Last week, the Christian hoteliers who refused to allow a homosexual couple to stay in their Cornish B&B were finally defeated at the Supreme Court in London. Since it began in 2008, Bull & Bull vs Preddy & Hall has become a landmark case in British equality law, and the ruling has been hailed as an important victory for tolerance in modern Britain. The equality laws that have been ratcheted up over the intervening years have entered the statute books with little resistance, but some major questions remain. Does fostering tolerance for certain groups have to come at the cost of the freedom to hold one’s own beliefs, no matter how prejudicial? What role should the law even play in making us a more tolerant society? And what exactly do we mean when we say ‘equality’ nowadays? To explore these questions, I spoke to barrister and spiked contributor Jon Holbrook.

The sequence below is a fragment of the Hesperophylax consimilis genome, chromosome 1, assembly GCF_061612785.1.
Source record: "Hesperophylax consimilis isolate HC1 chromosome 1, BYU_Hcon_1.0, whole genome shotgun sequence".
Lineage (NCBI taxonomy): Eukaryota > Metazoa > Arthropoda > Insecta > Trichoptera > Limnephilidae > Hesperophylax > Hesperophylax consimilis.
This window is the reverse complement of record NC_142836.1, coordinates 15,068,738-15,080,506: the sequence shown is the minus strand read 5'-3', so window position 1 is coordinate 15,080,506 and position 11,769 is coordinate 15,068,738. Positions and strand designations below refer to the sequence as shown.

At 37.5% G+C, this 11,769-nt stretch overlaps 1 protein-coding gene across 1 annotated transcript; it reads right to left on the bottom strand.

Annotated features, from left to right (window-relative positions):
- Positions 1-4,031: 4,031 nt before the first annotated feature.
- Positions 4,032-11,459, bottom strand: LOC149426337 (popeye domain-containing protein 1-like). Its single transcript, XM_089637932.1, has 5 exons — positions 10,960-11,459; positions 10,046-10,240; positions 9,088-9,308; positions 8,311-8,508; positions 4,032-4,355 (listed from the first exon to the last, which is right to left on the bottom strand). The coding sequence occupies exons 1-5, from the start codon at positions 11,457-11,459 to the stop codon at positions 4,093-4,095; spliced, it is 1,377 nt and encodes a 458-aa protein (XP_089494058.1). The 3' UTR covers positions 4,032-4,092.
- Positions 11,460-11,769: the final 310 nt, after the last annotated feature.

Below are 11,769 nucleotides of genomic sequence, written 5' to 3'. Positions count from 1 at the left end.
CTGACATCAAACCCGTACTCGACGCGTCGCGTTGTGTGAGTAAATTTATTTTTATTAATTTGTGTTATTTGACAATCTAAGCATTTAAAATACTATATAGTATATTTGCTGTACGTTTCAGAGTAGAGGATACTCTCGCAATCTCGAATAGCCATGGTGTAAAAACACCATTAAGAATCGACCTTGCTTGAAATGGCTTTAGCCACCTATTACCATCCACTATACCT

‘We don't need laws to tell us how to behave’
Jon Holbrook explains why equality law is making society more intolerant.
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